Remote Control

Television in Prison

Authors: Knight, V.

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About this book

In-cell television is now a permanent feature of prisons in England and Wales, and a key part of the experience of modern incarceration. This sociological exploration of prisoners' use of television offers an engaging and thought provoking insight into the domestic and everyday lives of people in prison - with television close at hand. Victoria Knight explores how television contributes to imprisonment by normalising the prison cell. In doing so it legitimates this space to hold prisoners for long periods of time, typically without structured activity. As a consequence, television's place in the modern prison has also come to represent an unanticipated resource in the package of care for prisoners.

This book uncovers the complex and rich emotive responses to prison life. Dimensions of boredom, anger, frustration, pleasure and happiness appear through the rich narratives of both prisoners and staff, indicating the ways institutions and individuals deal with their emotions. It also offers an insight into the unfolding future of the digital world in prisons and begins to consider how the prisoner can benefit from engagement with digital technologies. It will be of great interest to practitioners and scholars of prisons and penology, as well as those interested in the impact of television on society.

About the authors

Victoria Knight is a Senior Research Fellow in Applied Social Sciences at De Montfort University, UK. She is a member of the Independent Monitoring Board in a local male prison and a member of the editorial board for the Prison Service Journal. She is also convenor of the Emotion and Criminal Justice Cluster at De Montfort University, UK, which brings together scholars and practitioners for cross-disciplinary research and debate into the topic of emotion in the criminal justice landscape.

Reviews

"Victoria Knight offers a deeply perceptive and penetrating account of the emotional struggles experienced by male prisoners as they attempt to cope with the extreme demands of their environment. Knight's grasp of the social and psychological forces which burrow into daily existence behind prison doors makes this a challenging and intriguing study." - Derek Layder, Emeritus Professor of Sociology, University of Leicester, UK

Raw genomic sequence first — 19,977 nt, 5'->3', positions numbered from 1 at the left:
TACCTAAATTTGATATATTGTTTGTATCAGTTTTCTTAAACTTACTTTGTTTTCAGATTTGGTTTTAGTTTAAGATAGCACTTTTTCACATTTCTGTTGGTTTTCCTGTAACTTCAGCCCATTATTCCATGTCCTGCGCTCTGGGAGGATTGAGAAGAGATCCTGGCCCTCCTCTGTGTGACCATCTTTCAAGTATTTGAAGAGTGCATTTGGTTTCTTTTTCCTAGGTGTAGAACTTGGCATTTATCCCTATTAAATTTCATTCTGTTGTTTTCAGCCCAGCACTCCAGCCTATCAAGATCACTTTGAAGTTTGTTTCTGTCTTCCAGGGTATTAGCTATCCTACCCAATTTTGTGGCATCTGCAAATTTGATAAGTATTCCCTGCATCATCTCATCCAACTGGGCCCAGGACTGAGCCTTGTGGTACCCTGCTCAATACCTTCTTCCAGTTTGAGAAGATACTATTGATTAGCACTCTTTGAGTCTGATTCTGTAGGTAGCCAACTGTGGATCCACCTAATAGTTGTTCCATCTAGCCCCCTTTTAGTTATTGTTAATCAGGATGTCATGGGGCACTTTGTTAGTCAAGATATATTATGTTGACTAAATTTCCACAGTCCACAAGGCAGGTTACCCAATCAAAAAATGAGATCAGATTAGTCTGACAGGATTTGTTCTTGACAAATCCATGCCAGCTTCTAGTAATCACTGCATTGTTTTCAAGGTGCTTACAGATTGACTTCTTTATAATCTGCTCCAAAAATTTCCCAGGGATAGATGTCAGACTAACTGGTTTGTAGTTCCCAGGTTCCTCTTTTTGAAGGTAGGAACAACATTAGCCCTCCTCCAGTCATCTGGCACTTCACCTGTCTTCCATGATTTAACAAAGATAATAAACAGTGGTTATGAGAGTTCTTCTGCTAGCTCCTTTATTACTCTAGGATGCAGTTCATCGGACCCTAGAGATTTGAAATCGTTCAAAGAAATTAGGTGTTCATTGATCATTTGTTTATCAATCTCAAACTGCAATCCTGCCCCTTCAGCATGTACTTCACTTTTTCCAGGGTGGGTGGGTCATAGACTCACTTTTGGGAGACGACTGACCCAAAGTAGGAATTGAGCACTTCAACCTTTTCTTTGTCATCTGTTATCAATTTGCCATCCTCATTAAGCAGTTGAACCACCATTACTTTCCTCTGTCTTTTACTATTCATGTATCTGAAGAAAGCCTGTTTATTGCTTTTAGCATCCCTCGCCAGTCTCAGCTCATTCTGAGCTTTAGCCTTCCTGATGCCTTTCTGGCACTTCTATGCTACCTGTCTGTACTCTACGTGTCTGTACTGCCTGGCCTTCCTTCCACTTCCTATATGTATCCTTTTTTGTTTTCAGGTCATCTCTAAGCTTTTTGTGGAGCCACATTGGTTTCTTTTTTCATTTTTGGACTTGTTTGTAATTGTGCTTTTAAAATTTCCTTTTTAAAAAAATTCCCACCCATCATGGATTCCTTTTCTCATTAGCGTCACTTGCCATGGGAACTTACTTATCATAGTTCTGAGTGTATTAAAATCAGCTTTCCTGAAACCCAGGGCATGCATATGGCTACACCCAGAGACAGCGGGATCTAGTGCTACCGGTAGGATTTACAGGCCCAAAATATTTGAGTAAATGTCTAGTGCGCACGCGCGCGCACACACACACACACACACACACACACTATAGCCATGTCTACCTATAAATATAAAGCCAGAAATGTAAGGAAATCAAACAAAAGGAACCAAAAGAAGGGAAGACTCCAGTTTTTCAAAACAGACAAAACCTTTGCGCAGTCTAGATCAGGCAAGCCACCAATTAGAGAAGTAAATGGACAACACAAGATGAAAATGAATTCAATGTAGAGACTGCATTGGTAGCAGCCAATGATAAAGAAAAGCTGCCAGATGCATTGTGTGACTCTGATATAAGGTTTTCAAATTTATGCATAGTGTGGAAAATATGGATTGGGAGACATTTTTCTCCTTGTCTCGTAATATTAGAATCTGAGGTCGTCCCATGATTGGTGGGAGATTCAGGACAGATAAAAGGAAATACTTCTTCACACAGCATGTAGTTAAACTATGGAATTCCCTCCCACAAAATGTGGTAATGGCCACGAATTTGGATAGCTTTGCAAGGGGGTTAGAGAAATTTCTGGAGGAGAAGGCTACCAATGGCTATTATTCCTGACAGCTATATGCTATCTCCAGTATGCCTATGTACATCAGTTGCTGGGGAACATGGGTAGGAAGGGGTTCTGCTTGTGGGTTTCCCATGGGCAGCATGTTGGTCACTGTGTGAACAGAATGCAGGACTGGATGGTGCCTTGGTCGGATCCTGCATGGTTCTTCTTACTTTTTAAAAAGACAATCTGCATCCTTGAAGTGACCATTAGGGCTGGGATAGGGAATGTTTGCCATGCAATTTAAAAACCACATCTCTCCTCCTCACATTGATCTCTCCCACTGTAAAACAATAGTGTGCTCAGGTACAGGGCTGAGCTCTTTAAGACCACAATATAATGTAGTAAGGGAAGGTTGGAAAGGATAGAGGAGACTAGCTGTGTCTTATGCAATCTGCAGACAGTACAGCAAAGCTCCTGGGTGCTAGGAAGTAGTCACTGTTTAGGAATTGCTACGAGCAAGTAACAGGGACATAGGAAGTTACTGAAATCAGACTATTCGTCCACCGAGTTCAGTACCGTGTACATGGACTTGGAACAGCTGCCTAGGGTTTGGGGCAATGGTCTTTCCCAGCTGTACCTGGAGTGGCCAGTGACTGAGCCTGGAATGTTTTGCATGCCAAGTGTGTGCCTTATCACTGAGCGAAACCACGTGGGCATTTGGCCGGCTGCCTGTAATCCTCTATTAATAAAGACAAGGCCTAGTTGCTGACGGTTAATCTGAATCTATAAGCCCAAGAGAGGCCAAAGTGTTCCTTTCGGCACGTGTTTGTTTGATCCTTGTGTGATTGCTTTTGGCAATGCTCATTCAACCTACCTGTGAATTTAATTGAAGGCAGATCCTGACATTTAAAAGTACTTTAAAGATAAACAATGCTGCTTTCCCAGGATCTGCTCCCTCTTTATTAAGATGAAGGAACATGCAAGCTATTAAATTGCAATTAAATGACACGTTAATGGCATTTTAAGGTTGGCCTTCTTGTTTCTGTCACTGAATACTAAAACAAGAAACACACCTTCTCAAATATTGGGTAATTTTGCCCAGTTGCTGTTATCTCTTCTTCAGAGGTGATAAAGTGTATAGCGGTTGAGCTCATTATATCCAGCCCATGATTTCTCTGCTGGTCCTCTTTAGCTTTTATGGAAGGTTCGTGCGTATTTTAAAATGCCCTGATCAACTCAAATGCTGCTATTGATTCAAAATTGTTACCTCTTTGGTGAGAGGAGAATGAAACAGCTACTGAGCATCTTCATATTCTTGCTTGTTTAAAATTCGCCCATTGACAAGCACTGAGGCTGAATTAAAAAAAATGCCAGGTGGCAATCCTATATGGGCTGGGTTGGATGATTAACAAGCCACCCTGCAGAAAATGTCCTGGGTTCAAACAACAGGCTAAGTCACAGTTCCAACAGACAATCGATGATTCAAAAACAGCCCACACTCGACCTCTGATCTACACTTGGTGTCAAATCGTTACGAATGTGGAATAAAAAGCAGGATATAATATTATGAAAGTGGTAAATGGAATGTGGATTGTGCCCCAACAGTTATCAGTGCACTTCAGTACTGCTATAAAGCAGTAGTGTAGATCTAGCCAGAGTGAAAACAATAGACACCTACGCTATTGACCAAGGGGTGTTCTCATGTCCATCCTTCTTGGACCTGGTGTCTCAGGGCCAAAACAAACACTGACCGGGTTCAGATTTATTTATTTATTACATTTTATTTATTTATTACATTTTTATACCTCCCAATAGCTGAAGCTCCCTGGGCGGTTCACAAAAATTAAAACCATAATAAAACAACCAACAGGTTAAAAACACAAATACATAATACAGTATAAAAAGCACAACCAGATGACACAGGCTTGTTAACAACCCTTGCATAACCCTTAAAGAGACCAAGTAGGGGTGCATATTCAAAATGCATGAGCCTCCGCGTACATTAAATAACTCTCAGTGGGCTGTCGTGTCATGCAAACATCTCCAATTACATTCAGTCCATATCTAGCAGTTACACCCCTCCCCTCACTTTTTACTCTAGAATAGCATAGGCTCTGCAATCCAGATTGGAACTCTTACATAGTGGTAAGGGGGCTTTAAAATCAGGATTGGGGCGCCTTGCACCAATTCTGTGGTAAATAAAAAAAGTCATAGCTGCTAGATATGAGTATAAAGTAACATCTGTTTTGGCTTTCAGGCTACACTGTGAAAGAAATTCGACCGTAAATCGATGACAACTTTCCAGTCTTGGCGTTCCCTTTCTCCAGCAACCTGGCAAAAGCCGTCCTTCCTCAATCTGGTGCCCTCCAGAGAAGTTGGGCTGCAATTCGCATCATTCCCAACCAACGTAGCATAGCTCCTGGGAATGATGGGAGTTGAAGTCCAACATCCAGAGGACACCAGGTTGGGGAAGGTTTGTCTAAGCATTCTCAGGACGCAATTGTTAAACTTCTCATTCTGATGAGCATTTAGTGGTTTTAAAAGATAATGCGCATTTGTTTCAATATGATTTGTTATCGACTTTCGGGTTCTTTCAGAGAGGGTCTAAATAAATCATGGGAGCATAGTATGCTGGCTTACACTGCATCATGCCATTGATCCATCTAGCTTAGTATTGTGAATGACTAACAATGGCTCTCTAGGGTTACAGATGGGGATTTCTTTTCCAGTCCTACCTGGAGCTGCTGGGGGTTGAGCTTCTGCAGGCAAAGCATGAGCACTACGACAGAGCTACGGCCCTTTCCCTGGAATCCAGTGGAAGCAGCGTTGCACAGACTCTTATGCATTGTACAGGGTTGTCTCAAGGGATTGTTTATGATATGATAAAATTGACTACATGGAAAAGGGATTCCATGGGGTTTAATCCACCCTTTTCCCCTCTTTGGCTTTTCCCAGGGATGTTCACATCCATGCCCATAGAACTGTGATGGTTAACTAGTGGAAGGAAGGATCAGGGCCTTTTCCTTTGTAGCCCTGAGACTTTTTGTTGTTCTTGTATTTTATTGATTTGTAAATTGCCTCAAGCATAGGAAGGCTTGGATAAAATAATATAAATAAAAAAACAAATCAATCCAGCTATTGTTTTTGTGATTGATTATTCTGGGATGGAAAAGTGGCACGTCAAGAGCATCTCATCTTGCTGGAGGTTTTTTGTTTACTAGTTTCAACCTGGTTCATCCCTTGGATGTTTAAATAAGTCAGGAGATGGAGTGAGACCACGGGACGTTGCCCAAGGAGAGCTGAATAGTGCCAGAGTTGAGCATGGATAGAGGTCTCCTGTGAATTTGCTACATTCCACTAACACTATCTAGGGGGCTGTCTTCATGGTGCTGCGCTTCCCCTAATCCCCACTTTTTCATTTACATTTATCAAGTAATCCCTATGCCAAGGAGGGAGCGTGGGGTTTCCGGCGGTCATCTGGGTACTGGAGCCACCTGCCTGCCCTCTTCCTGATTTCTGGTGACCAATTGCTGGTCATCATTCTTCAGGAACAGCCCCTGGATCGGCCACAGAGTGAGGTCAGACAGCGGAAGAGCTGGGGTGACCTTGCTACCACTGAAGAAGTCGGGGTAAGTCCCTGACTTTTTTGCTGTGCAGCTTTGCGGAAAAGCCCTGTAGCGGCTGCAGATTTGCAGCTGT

"Knight's empirically rich study of television's significance in prison settings makes a distinctive and valuable contribution to the literature on media use in everyday life. In particular, this research is important for its insights into the experiential dimension of prisoners' routines, in which television viewing now plays a vital part." -Shaun Moores, Professor of Media and Communications, University of Sunderland, UK
 
"This book contributes to the wider debate about the role of digital technology in our prisons. Dr Knight raises some important issues regarding security, control and the resistance to technology in prisons. However, she also highlights the benefits of digital technologies for prisoners and provides tantalising insights into how technology in prison is evolving, not only in the UK but across Europe and the US." - Anne Pike, Open University, UK
"Victoria Knight offers a deeply perceptive and penetrating account of the emotional struggles experienced by male prisoners as they attempt to cope with the extreme demands of their environment. Knight's grasp of the social and psychological forces which burrow into daily existence behind prison doors makes this a challenging and intriguing study." - Derek Layder, Emeritus Professor of Sociology, University of Leicester, UK

 

"Knight's empirically rich study of television's significance in prison settings makes a distinctive and valuable contribution to the literature on media use in everyday life. In particular, this research is important for its insights into the experiential dimension of prisoners' routines, in which television viewing now plays a vital part." -Shaun Moores, Professor of Media and Communications, University of Sunderland, UK

 

"This book contributes to the wider debate about the role of digital technology in our prisons. Dr Knight raises some important issues regarding security, control and the resistance to technology in prisons. However, she also highlights the benefits of digital technologies for prisoners and provides tantalising insights into how technology in prison is evolving, not only in the UK but across Europe and the US." - Anne Pike, Open University, UK

Table of contents (8 chapters)

Buy this book

eBook $79.99
price for USA (gross)
  • ISBN 978-1-137-44391-5
  • Digitally watermarked, DRM-free
  • Included format: PDF
  • ebooks can be used on all reading devices
  • Immediate eBook download after purchase
Hardcover $105.00
price for USA
  • ISBN 978-1-137-44390-8
  • Free shipping for individuals worldwide
  • Usually dispatched within 3 to 5 business days.
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Bibliographic Information

Bibliographic Information
Book Title
Remote Control
Book Subtitle
Television in Prison
Authors
Copyright
2016
Publisher
Palgrave Macmillan UK
Copyright Holder
The Editor(s) (if applicable) and The Author(s)
eBook ISBN
978-1-137-44391-5
DOI
10.1057/9781137443915
Hardcover ISBN
978-1-137-44390-8
Edition Number
1
Number of Pages
IX, 253
Topics